It's a part of the email spec that you can add '+foo' to your email address and have it still be valid.

It's a beautiful theory, and I use it in Gmail from time to time. But in practice, a surprisingly large number of websites (I'd guess a quarter of the times I've tried it) disallow "+" in email addresses, despite the fact that it's explicitly legal in the spec. That's one of the main reasons I still tend to use my own domain: the "+" trick fails too often in my experience.

And mind, your advice is essentially telling me to close the barn door decades after the horses got out. This sort of catch-all was routine when I started using this domain (indeed, it was one of the primary selling points of my original ISP), and I have given out *hundreds* of these. I can't just close the door without bouncing large amounts of legitimate email.

As for Twitter, like I said, my real complaint is that they provide no way to say, "This account is fake", *and* they have a bad habit of sending emails other than confirms to these fake accounts. Seriously -- this is not hard to fix. And the spammers wouldn't be abusing it so badly if Twitter simply provided a halfway-adequate way to shut them down efficiently, the way every other site does. The damned system shouldn't allow you to do anything significant until the email has been validated; if they simply put in that bog-standard procedure, this problem would probably vanish.

Twitter is the *only* site that has this problem, as far as I've ever encountered, and it leads me to believe that their procedures are broken. If they didn't require an email address, I wouldn't be deluged with these fakes. If they *required* validation of the email address, the attempts would simply fail, and the spammers would mostly stop trying that tack. AFAICT, the problem is that they demand an email address, but don't actually make that demand stick, so spammers get benefit from it...

I'm not suggesting you close the barn door entirely. I'm saying that you can't blame Twitter entirely for leaving the door open. What you do about it is your choice. You could add filters. You could make separate accounts and turn off catch-all. You could do nothing at all and deal with things as they are. But the choice is yours, and so it is wrong to lay all the blame at Twitter's feet and say there is *nothing* you can do.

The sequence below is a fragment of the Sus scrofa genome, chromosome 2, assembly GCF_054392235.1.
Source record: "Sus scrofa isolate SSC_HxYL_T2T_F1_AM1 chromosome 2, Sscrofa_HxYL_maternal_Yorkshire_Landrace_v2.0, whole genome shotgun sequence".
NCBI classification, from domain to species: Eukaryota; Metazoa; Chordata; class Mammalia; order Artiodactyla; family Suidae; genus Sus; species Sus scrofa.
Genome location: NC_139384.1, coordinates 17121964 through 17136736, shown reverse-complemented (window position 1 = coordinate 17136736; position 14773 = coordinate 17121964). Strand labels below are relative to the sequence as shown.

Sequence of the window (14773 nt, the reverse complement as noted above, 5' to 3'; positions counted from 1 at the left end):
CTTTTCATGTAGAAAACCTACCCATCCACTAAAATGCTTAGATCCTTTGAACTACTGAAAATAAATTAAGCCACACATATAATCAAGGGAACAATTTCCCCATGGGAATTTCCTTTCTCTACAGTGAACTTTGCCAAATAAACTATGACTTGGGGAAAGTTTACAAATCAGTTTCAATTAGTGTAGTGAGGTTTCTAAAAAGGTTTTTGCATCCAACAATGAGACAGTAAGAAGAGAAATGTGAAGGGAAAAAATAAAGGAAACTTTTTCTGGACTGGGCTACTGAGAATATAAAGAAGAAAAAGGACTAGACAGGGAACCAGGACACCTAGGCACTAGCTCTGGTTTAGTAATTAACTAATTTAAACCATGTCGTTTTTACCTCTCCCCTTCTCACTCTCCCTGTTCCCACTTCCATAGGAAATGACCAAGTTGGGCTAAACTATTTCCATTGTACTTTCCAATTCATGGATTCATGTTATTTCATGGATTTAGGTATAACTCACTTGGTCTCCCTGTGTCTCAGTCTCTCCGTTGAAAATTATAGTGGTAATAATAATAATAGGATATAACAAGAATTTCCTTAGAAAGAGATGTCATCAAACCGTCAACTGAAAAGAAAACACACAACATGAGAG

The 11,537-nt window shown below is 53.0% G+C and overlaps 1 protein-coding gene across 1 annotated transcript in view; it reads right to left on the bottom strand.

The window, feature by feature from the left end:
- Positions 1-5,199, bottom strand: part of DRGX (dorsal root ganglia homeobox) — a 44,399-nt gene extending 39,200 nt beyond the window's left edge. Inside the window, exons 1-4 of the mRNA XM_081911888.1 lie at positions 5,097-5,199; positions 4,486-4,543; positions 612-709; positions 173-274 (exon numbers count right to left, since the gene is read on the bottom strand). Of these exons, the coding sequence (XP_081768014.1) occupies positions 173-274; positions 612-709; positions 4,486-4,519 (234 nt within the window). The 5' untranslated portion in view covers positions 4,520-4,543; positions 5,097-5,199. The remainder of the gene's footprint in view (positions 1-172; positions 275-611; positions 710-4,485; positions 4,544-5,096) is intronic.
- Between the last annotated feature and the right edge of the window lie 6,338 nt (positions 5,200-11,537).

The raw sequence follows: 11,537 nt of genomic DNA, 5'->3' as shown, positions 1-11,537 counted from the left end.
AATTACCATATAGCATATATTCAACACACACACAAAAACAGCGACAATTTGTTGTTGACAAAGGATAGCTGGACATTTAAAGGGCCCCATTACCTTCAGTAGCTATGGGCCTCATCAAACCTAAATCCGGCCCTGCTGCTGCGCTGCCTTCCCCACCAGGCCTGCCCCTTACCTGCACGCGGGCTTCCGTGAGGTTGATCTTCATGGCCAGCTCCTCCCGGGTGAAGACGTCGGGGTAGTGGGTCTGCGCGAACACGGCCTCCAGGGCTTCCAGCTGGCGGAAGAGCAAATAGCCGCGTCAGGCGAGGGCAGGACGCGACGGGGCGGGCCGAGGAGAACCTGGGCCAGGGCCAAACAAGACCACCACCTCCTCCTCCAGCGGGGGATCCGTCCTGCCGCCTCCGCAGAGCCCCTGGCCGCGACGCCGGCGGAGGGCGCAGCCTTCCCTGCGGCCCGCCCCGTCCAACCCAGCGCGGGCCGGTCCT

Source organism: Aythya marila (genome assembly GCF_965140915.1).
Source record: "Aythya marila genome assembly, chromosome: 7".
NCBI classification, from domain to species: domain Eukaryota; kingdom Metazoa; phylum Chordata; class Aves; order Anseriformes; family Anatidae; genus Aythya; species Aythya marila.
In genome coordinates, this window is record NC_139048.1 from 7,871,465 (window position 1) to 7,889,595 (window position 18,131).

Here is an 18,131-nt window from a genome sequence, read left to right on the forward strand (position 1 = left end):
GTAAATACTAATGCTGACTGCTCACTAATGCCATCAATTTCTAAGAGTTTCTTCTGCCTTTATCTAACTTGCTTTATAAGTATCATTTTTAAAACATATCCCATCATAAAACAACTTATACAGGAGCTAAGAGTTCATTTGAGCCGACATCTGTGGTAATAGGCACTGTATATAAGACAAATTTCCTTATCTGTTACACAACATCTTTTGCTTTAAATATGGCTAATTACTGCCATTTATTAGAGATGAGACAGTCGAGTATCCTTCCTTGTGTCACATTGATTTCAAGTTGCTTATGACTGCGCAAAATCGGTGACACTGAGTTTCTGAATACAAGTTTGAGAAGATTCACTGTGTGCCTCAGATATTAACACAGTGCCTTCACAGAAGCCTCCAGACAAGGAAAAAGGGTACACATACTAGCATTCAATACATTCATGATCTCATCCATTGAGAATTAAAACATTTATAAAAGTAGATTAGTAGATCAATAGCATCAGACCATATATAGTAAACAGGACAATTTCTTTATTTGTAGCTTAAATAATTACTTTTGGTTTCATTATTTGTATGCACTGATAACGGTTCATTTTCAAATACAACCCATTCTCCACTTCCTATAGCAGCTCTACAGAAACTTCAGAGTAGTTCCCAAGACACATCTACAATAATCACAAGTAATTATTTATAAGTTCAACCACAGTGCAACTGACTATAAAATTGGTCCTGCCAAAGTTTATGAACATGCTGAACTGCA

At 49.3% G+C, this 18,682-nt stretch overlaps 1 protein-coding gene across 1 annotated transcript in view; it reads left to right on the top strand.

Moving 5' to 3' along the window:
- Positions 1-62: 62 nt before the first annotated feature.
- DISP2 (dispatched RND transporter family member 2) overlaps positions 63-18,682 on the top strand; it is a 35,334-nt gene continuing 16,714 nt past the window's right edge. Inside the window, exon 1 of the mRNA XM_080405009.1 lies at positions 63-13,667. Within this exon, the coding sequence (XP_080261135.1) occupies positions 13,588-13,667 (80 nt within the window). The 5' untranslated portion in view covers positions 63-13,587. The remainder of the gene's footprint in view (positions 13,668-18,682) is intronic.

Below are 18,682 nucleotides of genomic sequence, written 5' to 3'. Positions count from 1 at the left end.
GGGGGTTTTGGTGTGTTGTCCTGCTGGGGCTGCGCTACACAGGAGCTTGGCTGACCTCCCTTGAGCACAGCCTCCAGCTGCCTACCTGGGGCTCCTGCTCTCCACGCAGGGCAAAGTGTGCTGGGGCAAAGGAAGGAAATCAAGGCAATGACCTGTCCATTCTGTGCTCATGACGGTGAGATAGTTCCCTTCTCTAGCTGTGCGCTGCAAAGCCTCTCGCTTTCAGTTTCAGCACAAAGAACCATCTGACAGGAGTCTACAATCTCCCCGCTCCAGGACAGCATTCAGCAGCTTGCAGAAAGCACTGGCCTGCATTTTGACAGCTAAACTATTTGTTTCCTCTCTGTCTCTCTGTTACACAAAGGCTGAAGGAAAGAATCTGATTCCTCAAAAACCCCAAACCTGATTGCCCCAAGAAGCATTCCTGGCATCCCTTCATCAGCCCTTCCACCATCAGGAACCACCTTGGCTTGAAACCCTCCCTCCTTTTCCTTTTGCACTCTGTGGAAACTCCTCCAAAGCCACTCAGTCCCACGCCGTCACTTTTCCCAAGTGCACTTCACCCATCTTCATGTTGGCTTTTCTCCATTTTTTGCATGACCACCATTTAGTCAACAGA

But yeah, you shouldn't be able to do anything meaningful with an account until the loop is closed. I think direct messages sent to a twitter account forward to email by default, is that what is being abused?

I'm honestly unsure -- I now can't find the email from the other day that suggested that one of the fake accounts had managed to do *something* real -- but they certainly aren't shutting down the accounts. I'm still getting those annoying "Today in Twitter" messages to one of the early fake accounts in my Spam box, despite having never validated it -- far as I can tell, if I don't *actively* say that the account is wrong, Twitter proceeds to spam the account forever. And there is no apparent way after-the-fact to turn it off, having thrown away the initial validation email. (I may need to go through the whole password-reset song and dance to get control of them, and even then I suspect there's no easy way to say, "This account is fraudulent".)

Ah, of course they'll use an unconfirmed email address that a spammer set up so they can spam you themselves. Does seem to be piggybacking on someone else's malicious intent. That's a shame.

Back in the Eudora days I could 'bounce' a message back to the sender and it would look like an undeliverable email. Looks like that's no longer a feature in mail programs. That was my first thought for trying to communicate back to Twitter without that initial confirmation email. Would be work, but dancing a three minute bransle is less painful than a 20 minute password reset galliard.

Hmm -- intriguing idea, although I have no idea whether it's even possible via Gmail. (Which is where all of this is landing.)

Hmm -- looks like it's doable, but requires a not-cheap third-party plugin. I'll have to ponder whether it's worth it...

While I have no idea about the technology involved here, I just had to say that I went all *squee* over the dance metaphor.

Since "popularity" and "influence" in the Twitterverse are accounted by number of followers, I suspect Twitter has less motivation to care about preventing spam accounts than other social media might.

You mean to say that Twitter was ever a *good* idea?

If they are permitting account creation and use without explicit confirmation (and, at the least, sending non-confirmation email to the addresses suggests that this is the case), then they are actively facilitating spam. There isn't really a grey area here.

Sadly, many otherwise-legitimate companies define spam as "that which we do not do." Looks like Twitter is now one of them.

  • 1